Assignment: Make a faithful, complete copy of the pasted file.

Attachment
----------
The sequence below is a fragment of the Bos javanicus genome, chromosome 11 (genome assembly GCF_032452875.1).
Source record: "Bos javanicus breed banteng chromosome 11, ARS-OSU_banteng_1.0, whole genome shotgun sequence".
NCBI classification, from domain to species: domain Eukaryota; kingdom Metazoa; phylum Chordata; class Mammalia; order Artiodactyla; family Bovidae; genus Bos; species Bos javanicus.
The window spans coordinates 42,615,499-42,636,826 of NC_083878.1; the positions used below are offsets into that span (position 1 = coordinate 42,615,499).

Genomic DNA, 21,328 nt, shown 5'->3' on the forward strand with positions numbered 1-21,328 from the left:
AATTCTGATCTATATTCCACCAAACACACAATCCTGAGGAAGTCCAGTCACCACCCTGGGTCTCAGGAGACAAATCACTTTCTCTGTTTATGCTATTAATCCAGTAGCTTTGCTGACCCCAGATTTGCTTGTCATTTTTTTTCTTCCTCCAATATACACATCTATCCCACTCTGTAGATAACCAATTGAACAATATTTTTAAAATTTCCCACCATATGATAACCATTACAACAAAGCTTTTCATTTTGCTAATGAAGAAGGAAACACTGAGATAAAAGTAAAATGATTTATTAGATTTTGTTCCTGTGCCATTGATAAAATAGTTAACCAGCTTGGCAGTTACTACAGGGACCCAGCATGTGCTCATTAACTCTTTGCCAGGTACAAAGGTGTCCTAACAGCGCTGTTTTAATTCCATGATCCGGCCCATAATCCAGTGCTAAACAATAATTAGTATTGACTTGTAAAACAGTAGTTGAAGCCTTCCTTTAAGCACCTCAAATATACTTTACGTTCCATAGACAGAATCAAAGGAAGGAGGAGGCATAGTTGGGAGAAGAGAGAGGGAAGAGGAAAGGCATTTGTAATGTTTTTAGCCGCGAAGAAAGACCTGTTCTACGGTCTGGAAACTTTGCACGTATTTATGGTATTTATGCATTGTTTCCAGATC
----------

The sequence below is a fragment of the Bos javanicus genome, chromosome 11 (genome assembly GCF_032452875.1).
Source record: "Bos javanicus breed banteng chromosome 11, ARS-OSU_banteng_1.0, whole genome shotgun sequence".
NCBI classification, from domain to species: domain Eukaryota; kingdom Metazoa; phylum Chordata; class Mammalia; order Artiodactyla; family Bovidae; genus Bos; species Bos javanicus.
The window spans coordinates 42,615,499-42,636,826 of NC_083878.1; the positions used below are offsets into that span (position 1 = coordinate 42,615,499).

Genomic DNA, 21,328 nt, shown 5'->3' on the forward strand with positions numbered 1-21,328 from the left:
AATTCTGATCTATATTCCACCAAACACACAATCCTGAGGAAGTCCAGTCACCACCCTGGGTCTCAGGAGACAAATCACTTTCTCTGTTTATGCTATTAATCCAGTAGCTTTGCTGACCCCAGATTTGCTTGTCATTTTTTTTCTTCCTCCAATATACACATCTATCCCACTCTGTAGATAACCAATTGAACAATATTTTTAAAATTTCCCACCATATGATAACCATTACAACAAAGCTTTTCATTTTGCTAATGAAGAAGGAAACACTGAGATAAAAGTAAAATGATTTATTAGATTTTGTTCCTGTGCCATTGATAAAATAGTTAACCAGCTTGGCAGTTACTACAGGGACCCAGCATGTGCTCATTAACTCTTTGCCAGGTACAAAGGTGTCCTAACAGCGCTGTTTTAATTCCATGATCCGGCCCATAATCCAGTGCTAAACAATAATTAGTATTGACTTGTAAAACAGTAGTTGAAGCCTTCCTTTAAGCACCTCAAATATACTTTACGTTCCATAGACAGAATCAAAGGAAGGAGGAGGCATAGTTGGGAGAAGAGAGAGGGAAGAGGAAAGGCATTTGTAATGTTTTTAGCCGCGAAGAAAGACCTGTTCTACGGTCTGGAAACTTTGCACGTATTTATGGTATTTATGCATTGTTTCCAGATC